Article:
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Study finds people most buying fast-food kids’ meals choose less-healthy options

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Storrs, CT — Although fast-food restaurants may offer healthier side and drink options for their kids’ meals, “many do little to make parents aware of the healthier options or to encourage parents to choose the healthier options instead of unhealthy ones,” claims a researcher at the University of Connecticut’s Rudd Center for Food Policy and Obesity.

Jennifer Harris, associate professor of allied health sciences at UConn, led a team that analyzed responses from 2,468 parents who had bought lunch or dinner for their children at McDonald’s, Burger King, Wendy’s or Subway in the week prior, combining results from separate online surveys in 2010, 2013 and 2016. Findings showed that 74 percent of participants still purchased meals with unhealthy side or drink items despite restaurants’ pledges to offer more wholesome alternatives.

In 2016, 59 percent of kids’ meals were served with healthier drinks such as low-fat milk or 100 percent juice – unchanged from 2010. Although half of the meals in 2016 included a healthier side such as yogurt or apple slices, 61 percent came with an unhealthy option such as fries or chips, reflecting some restaurants’ policies to offer two sides.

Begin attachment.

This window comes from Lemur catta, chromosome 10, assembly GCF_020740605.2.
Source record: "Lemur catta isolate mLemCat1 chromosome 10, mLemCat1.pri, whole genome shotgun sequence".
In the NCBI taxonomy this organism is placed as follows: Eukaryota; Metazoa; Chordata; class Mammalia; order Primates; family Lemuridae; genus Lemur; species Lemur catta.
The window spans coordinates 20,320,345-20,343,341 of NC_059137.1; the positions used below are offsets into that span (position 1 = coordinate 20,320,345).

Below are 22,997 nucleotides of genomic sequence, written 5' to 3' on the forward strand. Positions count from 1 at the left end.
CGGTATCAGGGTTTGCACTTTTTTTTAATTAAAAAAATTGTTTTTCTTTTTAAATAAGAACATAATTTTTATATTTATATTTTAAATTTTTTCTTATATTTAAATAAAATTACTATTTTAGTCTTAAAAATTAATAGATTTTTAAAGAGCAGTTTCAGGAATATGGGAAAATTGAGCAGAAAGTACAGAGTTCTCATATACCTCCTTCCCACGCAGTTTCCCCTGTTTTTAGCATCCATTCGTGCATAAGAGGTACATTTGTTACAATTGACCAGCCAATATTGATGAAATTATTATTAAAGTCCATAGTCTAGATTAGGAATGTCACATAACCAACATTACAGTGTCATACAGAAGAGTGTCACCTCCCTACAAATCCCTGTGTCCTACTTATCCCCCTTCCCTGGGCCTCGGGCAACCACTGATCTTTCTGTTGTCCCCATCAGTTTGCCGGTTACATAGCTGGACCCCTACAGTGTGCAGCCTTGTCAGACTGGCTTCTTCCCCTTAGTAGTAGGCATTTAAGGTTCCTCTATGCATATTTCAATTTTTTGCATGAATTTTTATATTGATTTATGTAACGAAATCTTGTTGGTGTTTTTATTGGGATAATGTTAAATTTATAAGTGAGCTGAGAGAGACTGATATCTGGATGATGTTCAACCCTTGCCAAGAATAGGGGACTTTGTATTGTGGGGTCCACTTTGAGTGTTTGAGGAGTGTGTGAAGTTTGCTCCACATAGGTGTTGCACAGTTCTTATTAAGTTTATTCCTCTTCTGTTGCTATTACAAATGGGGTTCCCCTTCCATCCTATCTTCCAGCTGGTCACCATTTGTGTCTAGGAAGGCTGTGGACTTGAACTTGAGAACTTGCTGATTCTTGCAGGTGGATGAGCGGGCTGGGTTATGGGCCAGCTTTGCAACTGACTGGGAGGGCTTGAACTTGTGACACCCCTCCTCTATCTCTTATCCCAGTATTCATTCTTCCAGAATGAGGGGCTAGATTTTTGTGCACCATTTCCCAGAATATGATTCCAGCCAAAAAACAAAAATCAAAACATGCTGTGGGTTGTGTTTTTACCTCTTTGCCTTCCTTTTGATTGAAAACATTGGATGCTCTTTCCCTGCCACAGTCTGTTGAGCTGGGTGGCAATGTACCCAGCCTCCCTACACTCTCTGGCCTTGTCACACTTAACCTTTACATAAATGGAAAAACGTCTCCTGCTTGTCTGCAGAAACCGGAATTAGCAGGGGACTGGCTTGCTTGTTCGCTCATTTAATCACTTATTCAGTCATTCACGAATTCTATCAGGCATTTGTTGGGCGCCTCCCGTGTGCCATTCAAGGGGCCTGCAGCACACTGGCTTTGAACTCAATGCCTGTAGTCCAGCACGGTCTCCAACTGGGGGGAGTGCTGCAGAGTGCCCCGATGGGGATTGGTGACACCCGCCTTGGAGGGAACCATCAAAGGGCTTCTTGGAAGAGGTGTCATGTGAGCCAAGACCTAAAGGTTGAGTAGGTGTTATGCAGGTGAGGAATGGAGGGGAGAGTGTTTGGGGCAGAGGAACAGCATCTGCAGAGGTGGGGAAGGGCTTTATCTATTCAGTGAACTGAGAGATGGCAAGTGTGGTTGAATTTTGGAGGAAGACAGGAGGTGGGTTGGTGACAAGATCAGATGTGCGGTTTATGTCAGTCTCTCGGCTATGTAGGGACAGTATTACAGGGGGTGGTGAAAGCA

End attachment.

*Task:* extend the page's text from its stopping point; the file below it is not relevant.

“If restaurants are serious about children’s health, they will make the healthiest choice the easiest choice for parents and the most appealing choice for children,” Harris said in a Sept. 27 press release.

Among the study’s other findings:

  • In 2016, 91 percent of parents reported buying fast food for their children in the past week, twice a week on average. The figure rose from 79 percent in 2010 and 83 percent in 2013.
  • 75 percent of parents in 2016 said they would visit a restaurant more frequently because of healthier kids’ meal options.
  • Across the three surveys, parents were more likely to select a healthier kids’ meals drink for children ages 2 to 5 (66 percent) than those ages 6 to 11 (50 percent).

The researchers recommend that restaurants automatically provide healthier side and drink options with kids’ meals, and that health advocates and policymakers continue to encourage fast-food restaurants to heighten the meals’ nutritional value.

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